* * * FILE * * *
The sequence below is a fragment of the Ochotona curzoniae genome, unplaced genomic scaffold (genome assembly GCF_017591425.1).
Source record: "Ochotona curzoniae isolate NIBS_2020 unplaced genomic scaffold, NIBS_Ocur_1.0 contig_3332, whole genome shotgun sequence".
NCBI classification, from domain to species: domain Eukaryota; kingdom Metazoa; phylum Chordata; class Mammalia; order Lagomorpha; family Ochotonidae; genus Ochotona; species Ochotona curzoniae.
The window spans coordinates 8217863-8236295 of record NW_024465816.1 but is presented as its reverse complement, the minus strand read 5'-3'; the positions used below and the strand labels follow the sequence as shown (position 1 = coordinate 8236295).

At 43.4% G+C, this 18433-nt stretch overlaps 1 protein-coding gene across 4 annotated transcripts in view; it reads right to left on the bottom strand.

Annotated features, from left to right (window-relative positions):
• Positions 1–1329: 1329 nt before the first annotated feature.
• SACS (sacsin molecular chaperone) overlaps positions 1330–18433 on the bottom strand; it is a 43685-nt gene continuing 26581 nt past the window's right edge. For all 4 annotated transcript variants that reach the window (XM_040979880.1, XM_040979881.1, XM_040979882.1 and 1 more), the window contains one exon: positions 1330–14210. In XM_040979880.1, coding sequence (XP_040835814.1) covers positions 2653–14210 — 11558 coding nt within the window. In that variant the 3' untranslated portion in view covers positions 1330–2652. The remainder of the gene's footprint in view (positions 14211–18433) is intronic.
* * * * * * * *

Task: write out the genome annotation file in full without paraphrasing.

The sequence below is a fragment of the Ochotona curzoniae genome, unplaced genomic scaffold (genome assembly GCF_017591425.1).
Source record: "Ochotona curzoniae isolate NIBS_2020 unplaced genomic scaffold, NIBS_Ocur_1.0 contig_3332, whole genome shotgun sequence".
NCBI classification, from domain to species: domain Eukaryota; kingdom Metazoa; phylum Chordata; class Mammalia; order Lagomorpha; family Ochotonidae; genus Ochotona; species Ochotona curzoniae.
The window spans coordinates 8217863-8236295 of record NW_024465816.1 but is presented as its reverse complement, the minus strand read 5'-3'; the positions used below and the strand labels follow the sequence as shown (position 1 = coordinate 8236295).

At 43.4% G+C, this 18433-nt stretch overlaps 1 protein-coding gene across 4 annotated transcripts in view; it reads right to left on the bottom strand.

Annotated features, from left to right (window-relative positions):
• Positions 1–1329: 1329 nt before the first annotated feature.
• SACS (sacsin molecular chaperone) overlaps positions 1330–18433 on the bottom strand; it is a 43685-nt gene continuing 26581 nt past the window's right edge. For all 4 annotated transcript variants that reach the window (XM_040979880.1, XM_040979881.1, XM_040979882.1 and 1 more), the window contains one exon: positions 1330–14210. In XM_040979880.1, coding sequence (XP_040835814.1) covers positions 2653–14210 — 11558 coding nt within the window. In that variant the 3' untranslated portion in view covers positions 1330–2652. The remainder of the gene's footprint in view (positions 14211–18433) is intronic.